It was not until I fully understood the unique gift that I bring to the world that I can now say; I am able; I can, and I will.

    What do you think is the most significant barrier to female leadership?

    One of the biggest barriers to female leadership is our ability or lack there of to exercise the power of collective leadership. Women have a super power beyond the capacity of what popular opinion may show, yet often stand in the way of our own success by limiting the potential of what we can become as a united front. We are commonly known for endorsing the women's empowerment agenda, but if we are not living the advice we are so eager to promote to others, then what is the true message we are sending. We as women must get in the habit of 'empowerment' and what it means to "proactively" show up in the word in its entirety.

    What woman inspires you and why?

    Last year, I wrote a personal note on Instagram about this very question and as I said then I'll say now. Myleik Teele, Founder of Curlbox, has and will always be a great motivator and example of what dedication, drive and persistence looks like. It is not just her brand, but her work ethic, her authenticity and her unapologetic ambition to change the game. I've learned from her that if you want it bad enough, anything less than excellent is unacceptable. You have to pour all of you into IT, consistently and to NEVER take anything personal. Business is business. So when I am in overdrive and operating with a certainty that sometimes I only know, her success alone is enough for me to say to me, 'You Go Girl'.

    What's the most important business or other discovery you've made in the past year?

    One of the most important business discovery I made last year is that business is business. You have to be able to separate the side of you that is connected at the heart and understand that tough decisions require judgment that is both practical and logical. It's a fine line when we are massaging relationships because we want to stay relevant or be liked, but its important to file relationships accordingly. Some are meant to give us an intended end result, some are meant for a more long term outcome. Whatever that may be, it's very important to be clear on what each person represents to you and your brand, their role, the shelf life of that role, and the terms and conditions. And most importantly, being able to walk away with that choice.

    What are three events that helped to shape your life?

    A. Becoming a mom - It is the one thing that I can wake up today, until I take my last breath, and know that it will always be there. It is the one thing that I know for sure. It is the thing that gives me joy, and meaning, and love, and life, and discernment, and lessons and mistakes, and honesty, and failure, all at once. It is the thing that makes me ME. My daughter is my reason. She is my why.

    B. Being raised by a Single Mother - There is nothing more that drives me to want to see other women win, than knowing how important it is to know what opportunity looks like. I learned from my mother the importance of sacrifice, humility and resilience. You don't quite understand as a little girl the amount of selflessness that goes into putting your children first, being their first super hero, their idol, example and guiding light. I did not quite understand this until I had a daughter of my own and today I am full in knowing that I am because She is.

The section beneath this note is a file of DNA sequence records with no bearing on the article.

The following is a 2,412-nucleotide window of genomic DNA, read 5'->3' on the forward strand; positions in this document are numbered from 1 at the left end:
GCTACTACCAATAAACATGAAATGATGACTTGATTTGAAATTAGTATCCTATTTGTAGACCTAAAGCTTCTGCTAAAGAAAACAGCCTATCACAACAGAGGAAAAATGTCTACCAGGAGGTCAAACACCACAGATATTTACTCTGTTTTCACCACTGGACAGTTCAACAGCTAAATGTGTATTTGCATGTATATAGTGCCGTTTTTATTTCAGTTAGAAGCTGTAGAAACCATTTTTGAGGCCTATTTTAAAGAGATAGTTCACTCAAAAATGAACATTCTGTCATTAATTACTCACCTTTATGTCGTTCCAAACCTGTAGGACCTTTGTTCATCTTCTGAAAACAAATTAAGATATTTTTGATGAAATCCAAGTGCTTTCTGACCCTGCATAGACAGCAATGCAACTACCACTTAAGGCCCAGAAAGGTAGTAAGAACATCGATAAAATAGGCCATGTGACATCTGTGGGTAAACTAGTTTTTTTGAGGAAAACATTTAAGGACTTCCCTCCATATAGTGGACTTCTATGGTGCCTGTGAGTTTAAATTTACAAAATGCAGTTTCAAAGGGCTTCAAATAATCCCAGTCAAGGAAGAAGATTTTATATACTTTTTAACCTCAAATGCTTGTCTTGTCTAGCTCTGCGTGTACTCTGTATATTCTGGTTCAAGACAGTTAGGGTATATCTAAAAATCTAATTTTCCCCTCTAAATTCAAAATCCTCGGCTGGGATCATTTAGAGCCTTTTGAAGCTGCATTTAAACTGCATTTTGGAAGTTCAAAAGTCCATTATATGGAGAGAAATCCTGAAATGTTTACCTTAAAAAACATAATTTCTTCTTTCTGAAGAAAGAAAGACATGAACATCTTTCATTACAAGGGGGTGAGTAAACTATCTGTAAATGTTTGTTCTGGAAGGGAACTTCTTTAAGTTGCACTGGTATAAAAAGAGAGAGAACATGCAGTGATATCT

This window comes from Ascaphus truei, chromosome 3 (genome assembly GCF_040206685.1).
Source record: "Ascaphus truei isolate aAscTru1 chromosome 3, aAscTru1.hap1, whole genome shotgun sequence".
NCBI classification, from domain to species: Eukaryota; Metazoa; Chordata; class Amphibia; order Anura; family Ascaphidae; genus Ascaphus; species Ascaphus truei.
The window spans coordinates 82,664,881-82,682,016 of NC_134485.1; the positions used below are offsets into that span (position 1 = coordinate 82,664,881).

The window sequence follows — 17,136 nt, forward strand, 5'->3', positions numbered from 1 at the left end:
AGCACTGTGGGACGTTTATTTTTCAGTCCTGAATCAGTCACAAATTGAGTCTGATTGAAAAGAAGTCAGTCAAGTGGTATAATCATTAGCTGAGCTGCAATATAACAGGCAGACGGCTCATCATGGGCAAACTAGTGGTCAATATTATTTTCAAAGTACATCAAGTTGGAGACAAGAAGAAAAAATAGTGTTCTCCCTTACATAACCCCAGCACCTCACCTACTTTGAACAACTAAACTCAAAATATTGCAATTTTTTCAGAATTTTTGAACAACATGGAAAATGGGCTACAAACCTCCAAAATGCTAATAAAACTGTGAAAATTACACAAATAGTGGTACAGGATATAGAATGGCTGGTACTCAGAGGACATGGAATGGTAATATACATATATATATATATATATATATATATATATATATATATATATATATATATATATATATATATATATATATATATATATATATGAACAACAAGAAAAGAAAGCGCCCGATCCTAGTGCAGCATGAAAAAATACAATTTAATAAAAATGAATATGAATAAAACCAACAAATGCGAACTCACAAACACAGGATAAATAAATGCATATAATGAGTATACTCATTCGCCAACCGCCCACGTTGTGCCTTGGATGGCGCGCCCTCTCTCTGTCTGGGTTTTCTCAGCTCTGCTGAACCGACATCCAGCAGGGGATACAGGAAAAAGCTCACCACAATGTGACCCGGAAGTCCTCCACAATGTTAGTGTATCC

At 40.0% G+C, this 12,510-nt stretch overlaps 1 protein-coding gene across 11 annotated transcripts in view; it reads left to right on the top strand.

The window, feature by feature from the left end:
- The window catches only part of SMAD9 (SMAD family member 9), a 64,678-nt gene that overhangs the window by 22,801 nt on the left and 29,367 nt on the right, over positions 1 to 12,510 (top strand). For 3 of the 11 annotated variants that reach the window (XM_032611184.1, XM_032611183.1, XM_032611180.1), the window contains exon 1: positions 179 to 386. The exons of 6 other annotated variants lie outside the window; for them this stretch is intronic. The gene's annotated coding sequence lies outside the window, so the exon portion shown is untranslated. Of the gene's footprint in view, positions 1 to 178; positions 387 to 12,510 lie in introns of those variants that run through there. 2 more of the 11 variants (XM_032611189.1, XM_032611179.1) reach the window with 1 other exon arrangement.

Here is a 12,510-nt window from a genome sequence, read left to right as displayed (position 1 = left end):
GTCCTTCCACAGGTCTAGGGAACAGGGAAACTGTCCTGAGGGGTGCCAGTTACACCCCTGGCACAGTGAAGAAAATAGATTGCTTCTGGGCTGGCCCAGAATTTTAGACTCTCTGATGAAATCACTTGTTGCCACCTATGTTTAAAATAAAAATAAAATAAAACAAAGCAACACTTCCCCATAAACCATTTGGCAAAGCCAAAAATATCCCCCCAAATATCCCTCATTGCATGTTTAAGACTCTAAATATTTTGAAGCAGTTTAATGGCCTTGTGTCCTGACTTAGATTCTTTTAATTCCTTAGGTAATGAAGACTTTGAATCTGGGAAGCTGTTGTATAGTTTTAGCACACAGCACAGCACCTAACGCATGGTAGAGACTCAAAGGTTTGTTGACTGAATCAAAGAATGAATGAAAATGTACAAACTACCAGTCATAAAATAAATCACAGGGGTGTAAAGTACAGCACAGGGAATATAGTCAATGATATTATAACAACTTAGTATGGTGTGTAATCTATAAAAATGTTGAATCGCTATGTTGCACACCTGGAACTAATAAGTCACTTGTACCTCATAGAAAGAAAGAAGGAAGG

C. Moving to DC - The Bronx raised me, and I will be forever a city girl. New York is my blueprint. It gave me everything I needed to be able to step into a chapter of living that I knew nothing about. But moving to DC brought things out in me the things didn't even know I had. Especially deciding to fully commit to building a movement, I had to come out of my shell. DC did that for me. It taught me how not to have regrets. It taught me that what is meant for me won't miss me. It taught me self love.

    What's one core message you received from your mentors?

    Stop worrying about the money...the money will come....get the people right.

    Meet Business Slayer: Koereyelle DuBose

    What is the best and worst decision you've ever made?​

    ​The best decision I ever made was stepping out on faith and quitting my teaching career. I knew God had something more for me and although I wasn't sure what it was, I knew I couldn't find out until I stepped out.

    The worst decision I ever made was ignoring my instincts and entering a relationship that turned abusive. Two of the best lessons I ever learned!

    What woman inspires you and why?​

    I'm extremely inspired by Joy Mangano, I love her tenacity and her fearlessness. She (like so many of us) tried to deny the genius inside and it literally drove her crazy until she let it out. What I loved most about her is that she (1) was willing to WERK and do every single thing it took to succeed and (2) she gave back and helped others succeed when she started winning. ​

    What are some of the obstacles to leadership that are unique to women?​

    One of the major obstacles that's unique to women in leadership is lack of collaboration. Men will work together and close million dollar deals whether they like one another or not, but women refuse to work together over a petty disagreement that happened years ago. If women could learn to work together, they would be able to build much faster and we could all win!

    What's the most important business or other discovery you've made in the past year?​

    The most important discovery I've made is that self-development is the seed of success. Your willingness to develop yourself in all areas of your life determines your success in any area of your life. You have to be willing to become better all the way around if you want to become your best in business.​

    What are three events that helped to shape your life?​

    (1) Earning a Master's degree in Curriculum really solidified my love for learning as well as gave me the foundation to create the educational programs that I provide today.

    (2) Ending an abusive relationship and walking away from an engagement taught me that I could literally survive anything. I was fearless after that, more empowered than ever to figure out what I really wanted because I knew I could make it happen.

    (3) Giving up the opportunity to teach overseas because I realized I was going out of fear. I was literally trying to run away from an abusive relationship and was willing to move out of the country to do it. Choosing to stay and "figure out my purpose" gave me the opportunity to create The Single Wives Club.

    What's one core message you received from your mentors?​

    Put love in everything you do. Your energy matters and people can feel your love through your business. If you love what you do, they'll love what you do.

    For more information about the Activate Movement and the work we do please visit www.lucindacross.com.

    Thank you ladies for reminding us that it's Slay Season!